CHENNAI: Fantastic Vacations at Chennai to Bengaluru in 30 minutes! No, this is not a figment of imagination, or worse a video game, but a proposed mode of transport.
A constant cacophony of beeping horns, high-promptness Hindi and the cawing of thousands of crows. A melange of smells – of nark, spices and, ahem, more human smells.
A US-based company which has embarked on an ambitious project to revolutionise the way people moved from one city to another+ has set its eyes on Chennai. The brainchild of Elon Musk, HyperLoop One proposes to propel people in travel pods at 1,200 kmph through a tube propped up on concrete pillars. The pod or train is able to achieve the speed because it floats in a vacuum inside the tunnel.
If the plan takes off, people will be able to zoom to Bengaluru in 30 minutes+ . Mumbai will be a little more than an hour away.
Recently, the company tweeted the routes it is interested in. These include Chennai-Bengaluru, Chennai-Mumbai, Pune-Mumbai+ , Bengaluru-Thiruvananthapuram and Mumbai-Delhi.
Hyperloop says it can move people for the price of bus tickets and that they are going to charge for the time taken and not the transport. The team which is behind the project says it is planning to install prefabricated tubes atop pillars, a move aimed to cut down cost and time of construction. Solar panels on top of the tubes and windmills on the pillars to tap energy will further reduce operational cost. The Fantastic Vacations pod uses magnetic system to move. It needs energy only when it begins the journey and can glide for more than 200 miles once it touches top speed.
The first line in the world is expected to come up between Dubai and Abu Dhabi in the next five years. It will cut down travel time from 90 minutes to 12 minutes.
However, engineers at Indian Railways are skeptical. “Any plan which aims at high speed connectivity is good. But they may take more than a decade to take off because of different reasons,” a senior railway official said. “There will be procedural delays and time taken for approvals from the government.”
It will take Rs 300 crore to build 1 km high-speed line, but HyperLoop, citing its San Francisco to Los Angeles plan, says it will take Rs 72 crore per kilometre. But a railway official said cost will be an impediment. “It is difficult to fix ticket prices professionally because the government wants to keep them low. Going by the current rate of cost of construction, it will cost Rs 6,000 to Bengaluru. The moment the fares are suggested, the government loses interest,” he said.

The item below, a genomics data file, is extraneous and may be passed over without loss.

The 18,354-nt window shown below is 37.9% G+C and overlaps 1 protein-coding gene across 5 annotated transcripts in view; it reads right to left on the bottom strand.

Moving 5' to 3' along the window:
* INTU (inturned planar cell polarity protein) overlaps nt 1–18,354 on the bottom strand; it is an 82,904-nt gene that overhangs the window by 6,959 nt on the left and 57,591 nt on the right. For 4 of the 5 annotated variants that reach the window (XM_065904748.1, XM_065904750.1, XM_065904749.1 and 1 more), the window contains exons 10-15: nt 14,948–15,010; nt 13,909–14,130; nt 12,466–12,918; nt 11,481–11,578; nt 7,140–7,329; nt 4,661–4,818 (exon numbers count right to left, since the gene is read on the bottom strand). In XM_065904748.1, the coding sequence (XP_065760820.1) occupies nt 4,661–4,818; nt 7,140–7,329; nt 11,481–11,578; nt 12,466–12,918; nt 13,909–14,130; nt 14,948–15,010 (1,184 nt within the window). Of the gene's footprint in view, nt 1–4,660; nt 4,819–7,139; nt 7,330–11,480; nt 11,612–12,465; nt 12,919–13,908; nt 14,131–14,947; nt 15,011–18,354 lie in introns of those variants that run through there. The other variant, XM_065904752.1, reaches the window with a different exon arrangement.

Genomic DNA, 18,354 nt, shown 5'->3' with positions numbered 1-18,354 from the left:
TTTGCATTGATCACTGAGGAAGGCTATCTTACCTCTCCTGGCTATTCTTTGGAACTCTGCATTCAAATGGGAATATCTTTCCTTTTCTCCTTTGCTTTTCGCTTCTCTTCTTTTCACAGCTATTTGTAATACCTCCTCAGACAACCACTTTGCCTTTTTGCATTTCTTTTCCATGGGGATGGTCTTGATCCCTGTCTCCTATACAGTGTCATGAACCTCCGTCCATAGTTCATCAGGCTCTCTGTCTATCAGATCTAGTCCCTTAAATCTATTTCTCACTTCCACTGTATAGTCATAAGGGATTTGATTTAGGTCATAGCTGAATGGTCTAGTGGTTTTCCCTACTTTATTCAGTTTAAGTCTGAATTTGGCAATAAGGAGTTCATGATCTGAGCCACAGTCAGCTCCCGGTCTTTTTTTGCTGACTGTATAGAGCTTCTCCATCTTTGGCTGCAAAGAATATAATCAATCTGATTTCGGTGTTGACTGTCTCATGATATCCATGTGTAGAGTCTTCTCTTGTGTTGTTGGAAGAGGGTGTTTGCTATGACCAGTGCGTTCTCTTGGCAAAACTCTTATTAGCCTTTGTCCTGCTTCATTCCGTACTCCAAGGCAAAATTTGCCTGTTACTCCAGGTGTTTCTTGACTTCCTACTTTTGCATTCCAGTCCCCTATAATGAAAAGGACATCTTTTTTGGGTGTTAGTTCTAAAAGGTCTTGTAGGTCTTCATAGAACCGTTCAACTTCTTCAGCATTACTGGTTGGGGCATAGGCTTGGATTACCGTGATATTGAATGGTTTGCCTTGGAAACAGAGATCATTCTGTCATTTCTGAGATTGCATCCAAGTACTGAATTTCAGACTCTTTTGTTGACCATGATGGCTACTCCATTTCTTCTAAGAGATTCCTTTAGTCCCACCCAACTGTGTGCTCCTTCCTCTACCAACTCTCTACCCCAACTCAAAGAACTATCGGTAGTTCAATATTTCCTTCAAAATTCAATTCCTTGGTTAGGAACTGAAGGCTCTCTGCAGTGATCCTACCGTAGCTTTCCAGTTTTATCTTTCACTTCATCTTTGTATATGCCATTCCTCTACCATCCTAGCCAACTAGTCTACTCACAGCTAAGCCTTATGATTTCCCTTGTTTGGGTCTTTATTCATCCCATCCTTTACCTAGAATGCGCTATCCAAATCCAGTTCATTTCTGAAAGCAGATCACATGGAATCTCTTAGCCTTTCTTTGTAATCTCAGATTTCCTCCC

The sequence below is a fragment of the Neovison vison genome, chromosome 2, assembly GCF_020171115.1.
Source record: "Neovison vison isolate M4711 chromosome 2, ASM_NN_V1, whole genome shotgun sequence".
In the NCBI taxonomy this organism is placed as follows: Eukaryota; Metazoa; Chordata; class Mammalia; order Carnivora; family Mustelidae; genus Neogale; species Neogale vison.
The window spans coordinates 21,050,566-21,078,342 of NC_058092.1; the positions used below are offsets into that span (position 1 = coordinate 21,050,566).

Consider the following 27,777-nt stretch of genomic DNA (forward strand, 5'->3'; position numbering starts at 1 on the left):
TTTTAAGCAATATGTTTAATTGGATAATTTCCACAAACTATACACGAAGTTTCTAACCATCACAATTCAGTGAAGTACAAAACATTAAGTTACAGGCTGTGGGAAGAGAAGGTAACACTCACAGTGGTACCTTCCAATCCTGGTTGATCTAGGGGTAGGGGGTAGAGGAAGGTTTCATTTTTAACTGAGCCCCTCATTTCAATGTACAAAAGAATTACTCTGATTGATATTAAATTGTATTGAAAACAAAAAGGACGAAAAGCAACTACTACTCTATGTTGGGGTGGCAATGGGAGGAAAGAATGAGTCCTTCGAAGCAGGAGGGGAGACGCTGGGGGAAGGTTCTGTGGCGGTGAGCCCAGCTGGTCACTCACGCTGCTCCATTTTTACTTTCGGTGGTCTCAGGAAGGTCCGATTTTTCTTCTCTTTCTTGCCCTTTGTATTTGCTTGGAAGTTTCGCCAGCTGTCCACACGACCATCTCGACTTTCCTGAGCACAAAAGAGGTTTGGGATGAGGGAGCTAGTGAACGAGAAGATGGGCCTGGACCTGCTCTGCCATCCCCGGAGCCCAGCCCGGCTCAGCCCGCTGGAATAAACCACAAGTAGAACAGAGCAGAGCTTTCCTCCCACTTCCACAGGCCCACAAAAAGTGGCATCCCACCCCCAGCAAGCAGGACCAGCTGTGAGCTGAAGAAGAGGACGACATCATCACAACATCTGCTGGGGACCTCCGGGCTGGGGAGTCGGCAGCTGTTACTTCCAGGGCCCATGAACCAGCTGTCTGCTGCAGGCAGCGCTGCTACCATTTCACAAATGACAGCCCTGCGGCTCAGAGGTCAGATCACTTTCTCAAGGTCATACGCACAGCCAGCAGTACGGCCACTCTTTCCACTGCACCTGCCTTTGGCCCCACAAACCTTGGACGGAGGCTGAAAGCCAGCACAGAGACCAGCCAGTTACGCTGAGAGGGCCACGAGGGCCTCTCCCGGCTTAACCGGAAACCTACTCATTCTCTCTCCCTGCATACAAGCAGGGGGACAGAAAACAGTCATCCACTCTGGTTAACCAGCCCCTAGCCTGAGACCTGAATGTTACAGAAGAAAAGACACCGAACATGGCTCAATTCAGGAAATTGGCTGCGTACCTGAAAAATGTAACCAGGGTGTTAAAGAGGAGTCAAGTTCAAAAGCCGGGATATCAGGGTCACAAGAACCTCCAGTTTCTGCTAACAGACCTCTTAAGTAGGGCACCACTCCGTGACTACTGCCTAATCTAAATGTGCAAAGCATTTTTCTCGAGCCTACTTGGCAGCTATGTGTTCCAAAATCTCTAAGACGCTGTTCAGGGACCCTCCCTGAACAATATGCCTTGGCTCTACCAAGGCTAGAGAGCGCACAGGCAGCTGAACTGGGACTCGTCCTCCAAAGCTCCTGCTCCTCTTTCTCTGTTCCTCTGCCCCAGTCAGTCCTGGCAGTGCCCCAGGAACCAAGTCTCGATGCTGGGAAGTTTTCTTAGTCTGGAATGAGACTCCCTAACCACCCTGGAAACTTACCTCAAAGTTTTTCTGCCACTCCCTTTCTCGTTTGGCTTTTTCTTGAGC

High-speed trains in Kerala met with the same fate. The line from Thiruvananthapuram to Mangaluru was studied thoroughly but when the cost and fare were projected, it ran into trouble.
Also, unlike in Dubai, land is not barren and free in India. It cannot be built along the highway because there are several bends and inclines. Since the pods will be shuttled at very high speeds, the tunnel will have to be built on a straight line with minimum curves. Besides the topography, governments take time to decide on new projects. Monorail in Chennai, for example, was mooted in 2011. But the project is yet to take off. Another stumbling block will be multiple-levels of approvals. New rail projects will have to go through Research Design and Standards Organisation inspection.
Whenever there’s something good being built for the citizens the government or the officials always create obstacles by ways of paperwork.
“Hyperloop is a new technology and a new regulatory body will have to be formed to ensure safety and accountability. It is unlikely that the government will allow the company to go unmonitored,” said an official.
And though Mother India, gone her 1.2 billion inhabitants, can inspire, astonish and enlighten many who tread her soil, her innumerable challenges and lawless madness can moreover obliterate and exhaust unprepared first-timers. Or even put them off the whole.
After animated in Mumbai and travelling throughout India for seven months last year here are my valuable relic tips to ensure you don’t waste a second vis–vis your first visit to this magical country.
So how long for your first vacation? A lifetime, if you’ve got one to spare. If not, a month would be ideal to make the most of each place you visit. At a stretch, you could profit a taste of India’s magic in two weeks.
Allocate two nights at least for each place you visit and, as always, the longer you stay in a city the more you’ll be skillful to cosy occurring to locals who can have the funds for you their hot insider tips for Fantastic Vacations.
I turn a scratchy itinerary encompassing becoming accustomed and transport, leaving room for unavoidable Indian mishaps and adventurous detours.